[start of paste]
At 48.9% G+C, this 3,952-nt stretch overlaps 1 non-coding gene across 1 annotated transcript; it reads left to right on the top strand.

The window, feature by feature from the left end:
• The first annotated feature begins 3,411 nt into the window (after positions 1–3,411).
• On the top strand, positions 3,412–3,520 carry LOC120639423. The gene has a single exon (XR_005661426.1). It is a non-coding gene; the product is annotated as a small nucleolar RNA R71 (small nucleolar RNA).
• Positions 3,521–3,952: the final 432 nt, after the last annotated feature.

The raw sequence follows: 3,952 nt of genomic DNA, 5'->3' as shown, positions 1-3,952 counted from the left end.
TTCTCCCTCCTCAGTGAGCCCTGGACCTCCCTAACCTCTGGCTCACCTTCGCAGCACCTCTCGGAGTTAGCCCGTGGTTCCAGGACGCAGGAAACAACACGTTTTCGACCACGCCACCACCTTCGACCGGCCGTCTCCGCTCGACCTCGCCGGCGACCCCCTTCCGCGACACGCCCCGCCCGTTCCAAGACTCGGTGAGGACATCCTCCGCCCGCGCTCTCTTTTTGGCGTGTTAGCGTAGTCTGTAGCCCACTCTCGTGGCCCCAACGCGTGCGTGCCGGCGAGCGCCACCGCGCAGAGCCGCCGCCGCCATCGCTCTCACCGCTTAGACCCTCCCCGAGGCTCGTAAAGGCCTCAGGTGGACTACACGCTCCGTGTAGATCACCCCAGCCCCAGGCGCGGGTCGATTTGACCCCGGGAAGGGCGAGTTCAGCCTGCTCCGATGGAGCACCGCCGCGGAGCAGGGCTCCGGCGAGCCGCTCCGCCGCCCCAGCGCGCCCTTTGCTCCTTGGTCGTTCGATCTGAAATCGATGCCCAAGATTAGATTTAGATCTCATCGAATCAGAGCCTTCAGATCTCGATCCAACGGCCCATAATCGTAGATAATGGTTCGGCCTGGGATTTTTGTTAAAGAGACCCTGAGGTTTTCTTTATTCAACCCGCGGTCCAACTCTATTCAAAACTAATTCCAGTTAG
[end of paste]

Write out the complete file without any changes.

At 48.9% G+C, this 3,952-nt stretch overlaps 1 non-coding gene across 1 annotated transcript; it reads left to right on the top strand.

The window, feature by feature from the left end:
• The first annotated feature begins 3,411 nt into the window (after positions 1–3,411).
• On the top strand, positions 3,412–3,520 carry LOC120639423. The gene has a single exon (XR_005661426.1). It is a non-coding gene; the product is annotated as a small nucleolar RNA R71 (small nucleolar RNA).
• Positions 3,521–3,952: the final 432 nt, after the last annotated feature.

The raw sequence follows: 3,952 nt of genomic DNA, 5'->3' as shown, positions 1-3,952 counted from the left end.
TTCTCCCTCCTCAGTGAGCCCTGGACCTCCCTAACCTCTGGCTCACCTTCGCAGCACCTCTCGGAGTTAGCCCGTGGTTCCAGGACGCAGGAAACAACACGTTTTCGACCACGCCACCACCTTCGACCGGCCGTCTCCGCTCGACCTCGCCGGCGACCCCCTTCCGCGACACGCCCCGCCCGTTCCAAGACTCGGTGAGGACATCCTCCGCCCGCGCTCTCTTTTTGGCGTGTTAGCGTAGTCTGTAGCCCACTCTCGTGGCCCCAACGCGTGCGTGCCGGCGAGCGCCACCGCGCAGAGCCGCCGCCGCCATCGCTCTCACCGCTTAGACCCTCCCCGAGGCTCGTAAAGGCCTCAGGTGGACTACACGCTCCGTGTAGATCACCCCAGCCCCAGGCGCGGGTCGATTTGACCCCGGGAAGGGCGAGTTCAGCCTGCTCCGATGGAGCACCGCCGCGGAGCAGGGCTCCGGCGAGCCGCTCCGCCGCCCCAGCGCGCCCTTTGCTCCTTGGTCGTTCGATCTGAAATCGATGCCCAAGATTAGATTTAGATCTCATCGAATCAGAGCCTTCAGATCTCGATCCAACGGCCCATAATCGTAGATAATGGTTCGGCCTGGGATTTTTGTTAAAGAGACCCTGAGGTTTTCTTTATTCAACCCGCGGTCCAACTCTATTCAAAACTAATTCCAGTTAG